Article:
August 11, 2017


Is Saudi Arabia waging war on its Shiite minority? (Deutsche-Welle, 8/11/17)

Largely ignored by the rest of the world, heavy fighting has been going on in the tiny city of Awamiya in eastern Saudi Arabia for three months: Satellite images show that entire sections of the city have been destroyed. Images of firefights and flattened buildings are making the rounds on social media. Independent reporting is not possible because the government has denied foreign journalists access to the area.

The center of the fighting appears to be Al-Masora, the city's old quarter. Militant Shiites are engaged in firefights with Saudi security forces there, in the neighborhood's narrow alleys. Heavy artillery is being used in the fighting and at least 15 people are said to have been killed so far. After images of Canadian-made armored vehicles being deployed against civilians became public, Ottawa reportedly began considering a halt of arms sales to Saudi Arabia.

The conflict arose in part from Saudi plans to demolish areas of the historic city in order to build a new shopping mall - something that the city's residents strongly opposed. In April, the United Nations called for Saudi Arabia to halt forced relocations and the demolition of the old quarter. UN Special Rapporteur in the field of cultural rights, Karima Bennoune, fears "the planned demolition would erase this unique regional heritage in an irreversible manner." [...]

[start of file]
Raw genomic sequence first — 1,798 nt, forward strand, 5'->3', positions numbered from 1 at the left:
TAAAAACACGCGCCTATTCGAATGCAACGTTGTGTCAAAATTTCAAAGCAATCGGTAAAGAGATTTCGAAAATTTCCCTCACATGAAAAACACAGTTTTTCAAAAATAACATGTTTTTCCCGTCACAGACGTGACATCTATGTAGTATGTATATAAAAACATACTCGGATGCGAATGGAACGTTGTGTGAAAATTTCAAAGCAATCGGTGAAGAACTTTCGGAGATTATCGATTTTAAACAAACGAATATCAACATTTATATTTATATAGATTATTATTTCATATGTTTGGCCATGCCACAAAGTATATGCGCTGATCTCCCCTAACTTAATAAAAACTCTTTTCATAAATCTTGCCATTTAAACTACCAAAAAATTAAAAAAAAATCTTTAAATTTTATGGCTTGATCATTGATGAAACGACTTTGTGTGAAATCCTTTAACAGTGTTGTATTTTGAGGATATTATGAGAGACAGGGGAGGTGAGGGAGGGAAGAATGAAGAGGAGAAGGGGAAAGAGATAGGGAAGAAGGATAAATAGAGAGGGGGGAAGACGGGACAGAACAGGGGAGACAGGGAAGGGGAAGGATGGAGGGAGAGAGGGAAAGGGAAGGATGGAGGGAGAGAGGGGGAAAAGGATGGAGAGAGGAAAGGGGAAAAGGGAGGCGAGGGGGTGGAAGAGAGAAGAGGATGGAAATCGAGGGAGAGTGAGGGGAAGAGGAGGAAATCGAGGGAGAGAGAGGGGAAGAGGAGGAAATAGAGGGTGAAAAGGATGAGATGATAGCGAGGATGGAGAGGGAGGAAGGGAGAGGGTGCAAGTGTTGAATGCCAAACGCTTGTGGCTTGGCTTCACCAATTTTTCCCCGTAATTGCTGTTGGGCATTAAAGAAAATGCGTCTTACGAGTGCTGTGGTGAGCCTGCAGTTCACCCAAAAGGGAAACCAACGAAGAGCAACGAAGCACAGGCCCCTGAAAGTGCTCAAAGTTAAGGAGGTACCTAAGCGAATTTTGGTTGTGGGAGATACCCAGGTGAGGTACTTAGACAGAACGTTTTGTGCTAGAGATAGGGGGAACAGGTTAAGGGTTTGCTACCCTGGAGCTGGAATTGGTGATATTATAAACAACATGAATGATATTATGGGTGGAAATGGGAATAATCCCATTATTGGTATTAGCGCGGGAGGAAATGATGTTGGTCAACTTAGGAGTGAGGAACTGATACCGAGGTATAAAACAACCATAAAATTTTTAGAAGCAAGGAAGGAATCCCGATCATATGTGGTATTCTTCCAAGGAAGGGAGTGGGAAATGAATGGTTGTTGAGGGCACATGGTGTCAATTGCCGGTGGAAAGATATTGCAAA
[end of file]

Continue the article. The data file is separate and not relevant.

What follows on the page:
Repression and marginalization are the deeper roots of the conflict. Some 10 percent of Saudi Arabia's 30 million citizens are Shiites. They mostly live in the east of the country - where much of its oil is located. But Shiites have profited little from the country's wealth, and they have been denied access to participation in political life in the kingdom. They are also put under increased pressure by the fact that the majority of Saudis are adherents of Wahhabism - and therefore view Shiites as apostates.

Minority Shiites last voiced their strong displeasure with the government during the so-called Arab Spring in 2011. Awamiya became a center of protest - especially after the revolt of the Shia minority in neighboring Bahrain was crushed by its Sunni king, with military help from Saudi Arabia. Awamiya was also the home of Nimr al-Nimr, a popular Shiite sheikh who became a figurehead during protests in eastern Saudi Arabia. Al-Nimr paid for the stand he made against the discrimination of Shiites with his life when he was executed, supposedly for being a terrorist, in early 2016.

Posted by at August 11, 2017 9:30 AM